What ultimately convinced Americans that they must revolt in 1776 was not that they were naturally and inevitably republican, for if that were truly the case evolution, not revolution, would have been the eventual solution. Rather it was the pervasive fear that they were not predestined to be a virtuous and egalitarian people that in the last analysis drove them into revolution in 1776. It was this fear and not their confidence in the peculiarity of their character that made them so readily and so remarkably responsive to Thomas Paine’s warning that the time for independence was at hand and that delay would be disastrous. By 1776 it had become increasingly evident that if they were to remain the kind of people they wanted to be they must become free of Britain.
Oil on canvas. Amon Carter Museum of American Art, Fort Worth, TX.
Oil on canvas. One of the 78 scenes from American history by Ferris titled
The Pageant of a Nation. Virginia Historical Society, Ric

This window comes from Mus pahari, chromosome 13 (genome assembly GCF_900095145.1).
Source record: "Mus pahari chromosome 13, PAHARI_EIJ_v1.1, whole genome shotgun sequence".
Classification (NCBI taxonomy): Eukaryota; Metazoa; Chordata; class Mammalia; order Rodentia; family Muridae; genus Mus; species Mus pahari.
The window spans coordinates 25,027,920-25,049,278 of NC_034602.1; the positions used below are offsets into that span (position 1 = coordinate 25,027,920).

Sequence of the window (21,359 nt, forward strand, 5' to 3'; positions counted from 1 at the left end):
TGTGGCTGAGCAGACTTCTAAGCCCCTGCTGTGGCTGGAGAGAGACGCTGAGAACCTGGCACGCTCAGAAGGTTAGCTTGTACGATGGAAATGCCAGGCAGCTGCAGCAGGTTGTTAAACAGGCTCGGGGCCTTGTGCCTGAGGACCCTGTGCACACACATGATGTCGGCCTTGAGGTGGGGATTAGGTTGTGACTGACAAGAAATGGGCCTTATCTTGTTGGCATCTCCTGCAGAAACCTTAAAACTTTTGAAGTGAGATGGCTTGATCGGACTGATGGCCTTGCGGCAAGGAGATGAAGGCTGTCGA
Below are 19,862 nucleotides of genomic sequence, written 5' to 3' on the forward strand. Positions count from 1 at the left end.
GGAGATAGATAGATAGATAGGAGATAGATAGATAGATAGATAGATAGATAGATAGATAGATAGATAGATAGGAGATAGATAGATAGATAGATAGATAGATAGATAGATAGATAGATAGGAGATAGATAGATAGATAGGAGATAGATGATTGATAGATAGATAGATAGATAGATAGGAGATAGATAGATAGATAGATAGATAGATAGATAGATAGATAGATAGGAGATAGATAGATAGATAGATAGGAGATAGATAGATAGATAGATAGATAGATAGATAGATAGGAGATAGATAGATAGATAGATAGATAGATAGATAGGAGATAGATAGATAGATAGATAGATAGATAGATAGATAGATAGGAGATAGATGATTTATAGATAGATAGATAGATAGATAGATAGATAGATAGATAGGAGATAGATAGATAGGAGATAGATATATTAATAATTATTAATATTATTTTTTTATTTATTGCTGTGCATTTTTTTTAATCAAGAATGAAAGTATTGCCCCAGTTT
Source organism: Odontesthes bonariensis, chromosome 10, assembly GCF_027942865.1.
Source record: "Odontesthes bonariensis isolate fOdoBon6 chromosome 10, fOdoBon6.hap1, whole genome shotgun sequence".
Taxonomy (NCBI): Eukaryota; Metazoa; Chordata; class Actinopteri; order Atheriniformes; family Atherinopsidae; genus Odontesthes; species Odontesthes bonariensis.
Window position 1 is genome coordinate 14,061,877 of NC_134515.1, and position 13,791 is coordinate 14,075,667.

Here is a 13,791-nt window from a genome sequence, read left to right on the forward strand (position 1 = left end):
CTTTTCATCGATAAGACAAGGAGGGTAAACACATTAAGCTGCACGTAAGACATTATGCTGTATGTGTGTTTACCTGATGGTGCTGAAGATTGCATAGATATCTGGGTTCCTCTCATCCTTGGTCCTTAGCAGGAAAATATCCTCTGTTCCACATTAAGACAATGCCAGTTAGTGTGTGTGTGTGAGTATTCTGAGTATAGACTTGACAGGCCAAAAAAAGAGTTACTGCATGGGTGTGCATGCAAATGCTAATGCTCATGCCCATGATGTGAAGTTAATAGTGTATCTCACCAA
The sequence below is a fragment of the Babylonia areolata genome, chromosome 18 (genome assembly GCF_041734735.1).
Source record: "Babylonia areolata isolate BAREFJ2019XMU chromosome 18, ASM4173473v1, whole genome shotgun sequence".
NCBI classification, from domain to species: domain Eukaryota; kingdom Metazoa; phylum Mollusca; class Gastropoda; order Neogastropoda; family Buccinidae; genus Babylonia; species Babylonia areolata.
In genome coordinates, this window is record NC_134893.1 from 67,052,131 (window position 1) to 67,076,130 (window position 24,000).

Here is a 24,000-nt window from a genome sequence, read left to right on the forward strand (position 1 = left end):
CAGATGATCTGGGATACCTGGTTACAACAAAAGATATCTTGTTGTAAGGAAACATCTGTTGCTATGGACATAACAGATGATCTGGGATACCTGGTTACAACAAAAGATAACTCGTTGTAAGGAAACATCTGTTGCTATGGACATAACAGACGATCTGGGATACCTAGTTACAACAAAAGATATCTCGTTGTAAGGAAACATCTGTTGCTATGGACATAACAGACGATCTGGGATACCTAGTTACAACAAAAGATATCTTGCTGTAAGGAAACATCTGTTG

Oil on canvas; height: 95.25 cm (37.5 in), width: 137.16 cm (54 in). Virginia Museum of Fine Arts, Richmond, VA.
Oil on canvas; 149 x 255 in. (378.5 x 647.7 cm). Painted in the artist’s studio in Düsseldorf, Germany.
Oil on canvas; approximately 23 ft. x 13 ft. Roger W.
Oil on canvas; 73 x 60.5 cm (28 3/4 x 23 13/16 in). National Gallery of Art, Washington, DC.
Oil on canvas. 73.02 x 60.01 cm (28 3/4 x 23 5/8 in). Boston Museum of Fine Arts, Boston, MA.
Oil on canvas; 71.5 inches x 53.25 inches (181.6 cm x 135.3 cm). U.S. Senate, Washington, DC.
Oil on canvas; 137 1/2 x 120 1/2 in. (3.5 x 3 m). Corcoran Gallery of Art, Washington, DC.